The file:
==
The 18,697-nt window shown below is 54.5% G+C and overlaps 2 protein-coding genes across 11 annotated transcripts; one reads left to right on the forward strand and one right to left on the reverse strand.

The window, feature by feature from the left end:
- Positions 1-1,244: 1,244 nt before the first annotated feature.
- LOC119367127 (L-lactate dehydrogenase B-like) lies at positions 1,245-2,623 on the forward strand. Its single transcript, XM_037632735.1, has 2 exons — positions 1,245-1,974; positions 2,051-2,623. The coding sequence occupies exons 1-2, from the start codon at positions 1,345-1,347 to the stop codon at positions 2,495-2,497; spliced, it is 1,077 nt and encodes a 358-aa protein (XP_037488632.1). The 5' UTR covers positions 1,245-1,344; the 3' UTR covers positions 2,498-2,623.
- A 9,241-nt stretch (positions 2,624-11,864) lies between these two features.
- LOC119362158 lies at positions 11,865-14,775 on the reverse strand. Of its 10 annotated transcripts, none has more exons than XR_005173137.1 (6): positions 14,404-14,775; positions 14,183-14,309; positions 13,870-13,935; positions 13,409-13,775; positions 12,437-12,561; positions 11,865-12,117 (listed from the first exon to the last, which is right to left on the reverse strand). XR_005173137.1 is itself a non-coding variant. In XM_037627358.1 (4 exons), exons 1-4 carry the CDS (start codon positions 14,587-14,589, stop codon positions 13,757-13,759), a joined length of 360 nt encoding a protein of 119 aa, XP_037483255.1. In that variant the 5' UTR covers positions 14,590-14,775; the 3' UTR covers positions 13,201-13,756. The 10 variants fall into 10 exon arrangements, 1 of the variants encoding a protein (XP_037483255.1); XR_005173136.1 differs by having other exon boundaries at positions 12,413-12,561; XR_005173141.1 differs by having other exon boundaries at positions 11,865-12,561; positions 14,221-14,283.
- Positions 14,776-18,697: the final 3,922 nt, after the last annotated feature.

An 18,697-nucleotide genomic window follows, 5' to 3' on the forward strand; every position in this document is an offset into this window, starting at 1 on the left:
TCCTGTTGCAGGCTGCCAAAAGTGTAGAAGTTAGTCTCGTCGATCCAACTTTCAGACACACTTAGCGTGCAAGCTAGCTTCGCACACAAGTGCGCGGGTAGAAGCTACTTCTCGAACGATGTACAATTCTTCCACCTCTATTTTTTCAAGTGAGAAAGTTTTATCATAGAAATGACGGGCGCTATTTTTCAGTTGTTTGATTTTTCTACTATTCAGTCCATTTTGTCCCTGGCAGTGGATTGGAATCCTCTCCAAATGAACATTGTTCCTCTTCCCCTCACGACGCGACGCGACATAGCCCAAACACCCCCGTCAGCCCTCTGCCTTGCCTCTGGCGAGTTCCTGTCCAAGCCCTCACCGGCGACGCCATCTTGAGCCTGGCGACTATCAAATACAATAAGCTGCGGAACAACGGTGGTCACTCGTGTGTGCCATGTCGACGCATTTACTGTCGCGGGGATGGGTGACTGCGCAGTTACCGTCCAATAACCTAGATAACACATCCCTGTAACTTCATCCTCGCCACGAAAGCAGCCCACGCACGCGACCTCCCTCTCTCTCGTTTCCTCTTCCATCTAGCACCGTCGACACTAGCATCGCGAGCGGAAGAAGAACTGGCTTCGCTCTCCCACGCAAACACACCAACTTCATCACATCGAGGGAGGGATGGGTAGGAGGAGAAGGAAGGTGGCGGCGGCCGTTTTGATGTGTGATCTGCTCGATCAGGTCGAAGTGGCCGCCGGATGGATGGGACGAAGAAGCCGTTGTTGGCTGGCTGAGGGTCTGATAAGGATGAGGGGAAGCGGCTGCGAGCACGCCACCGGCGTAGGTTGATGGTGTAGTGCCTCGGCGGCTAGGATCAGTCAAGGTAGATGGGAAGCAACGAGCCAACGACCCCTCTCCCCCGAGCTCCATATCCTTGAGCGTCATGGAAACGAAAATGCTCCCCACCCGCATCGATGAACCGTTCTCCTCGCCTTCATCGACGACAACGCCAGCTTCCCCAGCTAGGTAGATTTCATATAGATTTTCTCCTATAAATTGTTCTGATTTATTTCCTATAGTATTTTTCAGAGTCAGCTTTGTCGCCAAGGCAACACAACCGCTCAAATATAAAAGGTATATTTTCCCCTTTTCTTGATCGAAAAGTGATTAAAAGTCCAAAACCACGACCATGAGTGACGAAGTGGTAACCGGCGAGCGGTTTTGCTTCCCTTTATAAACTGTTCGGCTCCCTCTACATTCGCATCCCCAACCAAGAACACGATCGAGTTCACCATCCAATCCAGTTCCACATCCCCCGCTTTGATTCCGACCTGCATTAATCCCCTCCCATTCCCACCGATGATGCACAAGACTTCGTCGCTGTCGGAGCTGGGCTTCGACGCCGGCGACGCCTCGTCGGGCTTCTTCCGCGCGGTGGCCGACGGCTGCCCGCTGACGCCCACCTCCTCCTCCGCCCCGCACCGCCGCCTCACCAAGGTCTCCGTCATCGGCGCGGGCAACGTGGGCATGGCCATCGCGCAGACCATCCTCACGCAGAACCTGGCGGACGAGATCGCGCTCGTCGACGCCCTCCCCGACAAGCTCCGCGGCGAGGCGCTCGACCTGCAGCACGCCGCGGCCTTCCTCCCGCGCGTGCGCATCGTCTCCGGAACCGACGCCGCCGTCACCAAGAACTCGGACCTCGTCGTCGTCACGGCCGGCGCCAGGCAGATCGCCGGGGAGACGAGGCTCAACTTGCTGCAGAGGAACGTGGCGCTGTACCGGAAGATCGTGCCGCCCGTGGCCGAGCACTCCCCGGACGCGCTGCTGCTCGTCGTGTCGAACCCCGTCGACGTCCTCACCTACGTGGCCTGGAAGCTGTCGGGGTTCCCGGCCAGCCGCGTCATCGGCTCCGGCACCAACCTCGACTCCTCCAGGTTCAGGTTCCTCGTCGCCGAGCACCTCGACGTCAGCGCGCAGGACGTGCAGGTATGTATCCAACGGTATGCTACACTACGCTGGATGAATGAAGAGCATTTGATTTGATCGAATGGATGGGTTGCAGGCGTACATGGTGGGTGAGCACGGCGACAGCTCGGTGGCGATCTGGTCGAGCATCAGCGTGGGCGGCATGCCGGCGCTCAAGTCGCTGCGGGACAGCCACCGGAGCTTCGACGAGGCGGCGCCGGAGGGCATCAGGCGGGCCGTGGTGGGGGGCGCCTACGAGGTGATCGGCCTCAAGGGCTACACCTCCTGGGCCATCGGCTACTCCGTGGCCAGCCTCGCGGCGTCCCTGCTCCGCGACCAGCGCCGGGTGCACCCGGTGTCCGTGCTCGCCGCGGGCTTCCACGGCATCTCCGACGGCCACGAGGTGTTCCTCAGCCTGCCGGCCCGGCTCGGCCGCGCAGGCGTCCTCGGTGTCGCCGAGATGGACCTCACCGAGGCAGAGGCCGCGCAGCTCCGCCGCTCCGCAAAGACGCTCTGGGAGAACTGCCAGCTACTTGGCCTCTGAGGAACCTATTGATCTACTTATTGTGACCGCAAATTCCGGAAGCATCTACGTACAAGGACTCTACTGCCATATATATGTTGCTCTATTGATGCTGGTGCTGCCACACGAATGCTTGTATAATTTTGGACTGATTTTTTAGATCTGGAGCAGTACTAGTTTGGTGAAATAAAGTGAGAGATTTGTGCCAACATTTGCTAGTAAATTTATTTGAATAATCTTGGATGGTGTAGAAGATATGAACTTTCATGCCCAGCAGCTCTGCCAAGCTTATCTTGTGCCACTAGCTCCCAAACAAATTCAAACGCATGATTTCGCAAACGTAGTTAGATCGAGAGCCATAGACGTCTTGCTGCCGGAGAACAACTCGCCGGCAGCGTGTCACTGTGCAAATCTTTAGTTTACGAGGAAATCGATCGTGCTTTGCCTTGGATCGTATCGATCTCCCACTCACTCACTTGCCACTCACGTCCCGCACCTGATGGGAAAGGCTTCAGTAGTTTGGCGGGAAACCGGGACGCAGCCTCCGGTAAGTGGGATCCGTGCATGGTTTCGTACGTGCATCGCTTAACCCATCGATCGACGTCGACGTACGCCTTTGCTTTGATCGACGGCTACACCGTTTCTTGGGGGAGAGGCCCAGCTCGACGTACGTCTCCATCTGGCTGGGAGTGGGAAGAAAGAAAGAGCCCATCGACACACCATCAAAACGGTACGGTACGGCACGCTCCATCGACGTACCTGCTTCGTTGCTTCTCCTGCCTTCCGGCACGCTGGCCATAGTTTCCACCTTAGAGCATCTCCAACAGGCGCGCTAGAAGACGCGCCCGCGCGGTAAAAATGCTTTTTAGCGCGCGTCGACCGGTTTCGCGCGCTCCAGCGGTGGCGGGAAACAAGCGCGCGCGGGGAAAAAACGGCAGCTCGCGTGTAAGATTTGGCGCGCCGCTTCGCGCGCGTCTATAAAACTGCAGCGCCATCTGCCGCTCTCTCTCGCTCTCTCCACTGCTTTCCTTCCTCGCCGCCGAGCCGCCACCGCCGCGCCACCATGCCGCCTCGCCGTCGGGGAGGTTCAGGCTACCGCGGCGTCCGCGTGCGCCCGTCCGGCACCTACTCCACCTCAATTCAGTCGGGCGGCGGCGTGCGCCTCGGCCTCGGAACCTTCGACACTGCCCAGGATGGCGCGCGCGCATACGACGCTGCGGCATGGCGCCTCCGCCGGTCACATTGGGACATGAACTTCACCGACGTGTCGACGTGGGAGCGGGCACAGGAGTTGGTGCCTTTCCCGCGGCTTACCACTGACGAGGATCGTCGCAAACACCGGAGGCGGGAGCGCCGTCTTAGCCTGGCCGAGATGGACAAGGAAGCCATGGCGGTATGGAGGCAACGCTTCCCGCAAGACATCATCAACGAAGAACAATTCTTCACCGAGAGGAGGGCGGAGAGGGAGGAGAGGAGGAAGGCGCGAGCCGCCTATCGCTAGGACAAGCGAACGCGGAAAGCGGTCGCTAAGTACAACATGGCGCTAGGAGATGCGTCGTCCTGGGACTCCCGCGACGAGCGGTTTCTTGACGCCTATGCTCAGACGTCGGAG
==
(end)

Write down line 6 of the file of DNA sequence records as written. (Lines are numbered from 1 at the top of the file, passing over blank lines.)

- LOC119362158 lies at positions 11,865-14,775 on the reverse strand. Of its 10 annotated transcripts, none has more exons than XR_005173137.1 (6): positions 14,404-14,775; positions 14,183-14,309; positions 13,870-13,935; positions 13,409-13,775; positions 12,437-12,561; positions 11,865-12,117 (listed from the first exon to the last, which is right to left on the reverse strand). XR_005173137.1 is itself a non-coding variant. In XM_037627358.1 (4 exons), exons 1-4 carry the CDS (start codon positions 14,587-14,589, stop codon positions 13,757-13,759), a joined length of 360 nt encoding a protein of 119 aa, XP_037483255.1. In that variant the 5' UTR covers positions 14,590-14,775; the 3' UTR covers positions 13,201-13,756. The 10 variants fall into 10 exon arrangements, 1 of the variants encoding a protein (XP_037483255.1); XR_005173136.1 differs by having other exon boundaries at positions 12,413-12,561; XR_005173141.1 differs by having other exon boundaries at positions 11,865-12,561; positions 14,221-14,283.